The snot-block saga
Since early childhood I have been keen on what used to be called custard squares. Somewhere along the way, sadly, the baking industry world-wide started calling them vanilla slices, a less descriptive, very bland name, but Australians like their descriptive colloquial names – always derogatory, never complimentary, of course – and commonly refer to them as ‘snot-blocks’ – yum, yum! WARNING: Although tasting wonderful, whether with the pink strawberry-flavoured or the white lemon-flavoured icing on top, or whether you call them custard squares, vanilla slices or snot-blocks, they would have to be the world’s most messy snack food to eat. But here’s a trick for them – stand one on its edge and cut it in half thickness-wise, making two custard-topped slices, one with icing and one without – those two halves can then be eaten without enduring an unwanted custard face-pack.
Here in Maleny, I share a Friday Night reciprocal dinner arrangement with Graham & Jenny, and have often thought, ‘Making vanilla slices for dessert would be good. Must investigate that.’ So that idea has been rolling around the noggin for a while but there’s a snag. Making vanilla slices with regular puff-pastry is fairly easy, but Graham has a severe gluten allergy and making any sort of gluten-free pastry is difficult. My home-made snot-blocks would have to be gluten-free ( GF ) and that’s not as easy as it might seem.
However... I recently discovered that a Brisbane north-side company with the imaginative name of The Glutenfree Bakery has started making frozen sheets of GF puff-pastry. I bought some and experimented, but still had troubles. I emailed the company and carefully described what I was doing, and received a prompt and helpful reply.
Every vanilla slice recipe I had downloaded had specified using a second baking tray on top of the puff-pastry to keep it flat, and to prevent it from distorting and separating when baked because, as it rises, it tries to warp. The GF firm recommended NOT doing that... it works for ‘regular’ puff-pastry which does rise and distort a lot, but their GF version does not, since it does NOT use layers of pastry with butter folded into it. It has no butter at all, but includes xanthum gum to cause the swelling and puff effect, but on a much milder scale. Using the extra tray for baking was just causing the GF pastry to become hard and rubbery.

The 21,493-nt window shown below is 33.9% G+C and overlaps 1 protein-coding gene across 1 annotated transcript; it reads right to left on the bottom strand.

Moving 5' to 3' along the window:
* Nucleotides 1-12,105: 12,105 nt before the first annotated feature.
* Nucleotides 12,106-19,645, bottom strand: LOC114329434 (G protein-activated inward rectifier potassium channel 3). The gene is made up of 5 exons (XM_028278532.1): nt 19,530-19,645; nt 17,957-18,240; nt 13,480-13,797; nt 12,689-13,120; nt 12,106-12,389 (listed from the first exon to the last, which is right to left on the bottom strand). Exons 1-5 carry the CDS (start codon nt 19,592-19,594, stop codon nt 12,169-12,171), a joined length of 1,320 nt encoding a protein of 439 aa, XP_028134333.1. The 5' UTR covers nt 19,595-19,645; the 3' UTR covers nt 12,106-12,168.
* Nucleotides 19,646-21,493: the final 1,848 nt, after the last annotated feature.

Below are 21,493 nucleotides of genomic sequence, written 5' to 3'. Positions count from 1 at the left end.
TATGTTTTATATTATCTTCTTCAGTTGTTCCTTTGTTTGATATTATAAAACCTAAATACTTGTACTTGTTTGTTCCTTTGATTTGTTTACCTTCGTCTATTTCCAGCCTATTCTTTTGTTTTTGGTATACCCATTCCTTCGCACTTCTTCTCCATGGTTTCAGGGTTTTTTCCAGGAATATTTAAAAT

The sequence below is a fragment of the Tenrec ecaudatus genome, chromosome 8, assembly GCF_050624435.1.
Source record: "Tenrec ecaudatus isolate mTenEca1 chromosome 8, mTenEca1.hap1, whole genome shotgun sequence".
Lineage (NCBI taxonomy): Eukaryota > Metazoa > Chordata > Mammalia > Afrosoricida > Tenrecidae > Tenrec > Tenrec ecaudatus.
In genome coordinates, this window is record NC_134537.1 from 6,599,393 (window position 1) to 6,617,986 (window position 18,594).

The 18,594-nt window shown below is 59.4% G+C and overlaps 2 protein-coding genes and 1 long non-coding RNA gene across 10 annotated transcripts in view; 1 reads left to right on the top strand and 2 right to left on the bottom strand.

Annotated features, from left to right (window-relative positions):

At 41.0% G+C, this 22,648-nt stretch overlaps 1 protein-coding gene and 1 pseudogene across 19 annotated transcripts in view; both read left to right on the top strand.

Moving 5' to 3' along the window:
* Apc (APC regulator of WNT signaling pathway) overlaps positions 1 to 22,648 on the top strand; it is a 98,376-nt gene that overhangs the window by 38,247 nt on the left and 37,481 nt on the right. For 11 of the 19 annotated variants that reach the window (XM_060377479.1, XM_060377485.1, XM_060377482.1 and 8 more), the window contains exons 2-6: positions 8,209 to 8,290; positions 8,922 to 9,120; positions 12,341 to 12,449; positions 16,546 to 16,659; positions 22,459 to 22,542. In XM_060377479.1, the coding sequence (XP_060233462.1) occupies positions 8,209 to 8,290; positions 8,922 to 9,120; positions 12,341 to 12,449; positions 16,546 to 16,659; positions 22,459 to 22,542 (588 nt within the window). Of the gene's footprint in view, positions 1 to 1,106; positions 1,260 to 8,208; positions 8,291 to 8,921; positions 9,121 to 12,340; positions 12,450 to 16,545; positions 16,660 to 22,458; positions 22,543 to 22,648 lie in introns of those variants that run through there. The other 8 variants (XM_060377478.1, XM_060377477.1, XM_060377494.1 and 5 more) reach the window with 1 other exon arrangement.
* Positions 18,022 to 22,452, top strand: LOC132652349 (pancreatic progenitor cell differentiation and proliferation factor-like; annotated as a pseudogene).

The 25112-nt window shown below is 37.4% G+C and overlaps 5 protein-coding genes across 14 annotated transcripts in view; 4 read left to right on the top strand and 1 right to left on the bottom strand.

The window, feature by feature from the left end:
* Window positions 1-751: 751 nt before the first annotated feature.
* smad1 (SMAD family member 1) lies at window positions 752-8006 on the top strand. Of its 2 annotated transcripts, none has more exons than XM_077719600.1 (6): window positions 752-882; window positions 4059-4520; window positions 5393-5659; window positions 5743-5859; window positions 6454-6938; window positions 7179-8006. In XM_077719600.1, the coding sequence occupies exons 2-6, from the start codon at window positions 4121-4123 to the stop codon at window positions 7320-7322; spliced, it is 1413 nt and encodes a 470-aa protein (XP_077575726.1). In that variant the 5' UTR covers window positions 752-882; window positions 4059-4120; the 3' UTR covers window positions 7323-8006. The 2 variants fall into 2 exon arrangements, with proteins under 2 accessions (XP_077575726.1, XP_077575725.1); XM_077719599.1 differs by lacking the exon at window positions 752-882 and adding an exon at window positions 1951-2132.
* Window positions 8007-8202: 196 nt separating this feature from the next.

Problem solved. I successfully made snot-blocks for dessert and they were great! The packets of store-bought frozen GF puff-pastry sheets are only a bit more expensive, and take the same amount of time to cook as regular frozen puff-pastry, so that was a great discovery, and I’m sure that I will use it for lots of different dishes now that I know HOW to use it.
Then came the analysis, and I have sadly concluded that home-made vanilla slices will be limited to the reciprocal dinners because you simply can’t buy GF vanilla slices from any bakery or store – you have to make your own. But the cost of making them, whether in GF or ‘regular’ form, is not much less than what regular ones cost from the local bakery anyway! So why bother? I won’t be making cheap batches of snot-blocks for me to pig out on at home, because you need to use them within a day or so of making them – before the custard goes stale and rubbery – and my minimum batch makes 4 very large slices. I like the things, and enjoying one every few days is a nice prospect, but the idea of force-feeding myself four a day is not nice at all.
Perhaps I could make a home-made batch if expecting visitors – it’s a 3-hour preparation job even though that includes only about 20 minutes of actual cooking. But for myself? I’ll just continue buying one every now and then.
September 2015: Postscript: I had noticed that sheets of puff-pastry shrink in size while rising, during baking. The frozen sheets are 24 x 24cm, but they are only about 22 x 22cm when cooked. So I visited the local timber place and bought a 1-meter length of 40x10mm dressed pine – big expense! – and made a little straight-sided rectangle for ‘moulding’ vanilla slices in the fridge, because all baking dishes have tapered sides – the uncut slab ends up wider at the top than the bottom. Using this wooden former I can make a batch of slices with only one sheet of frozen puff-pastry.
• back to top •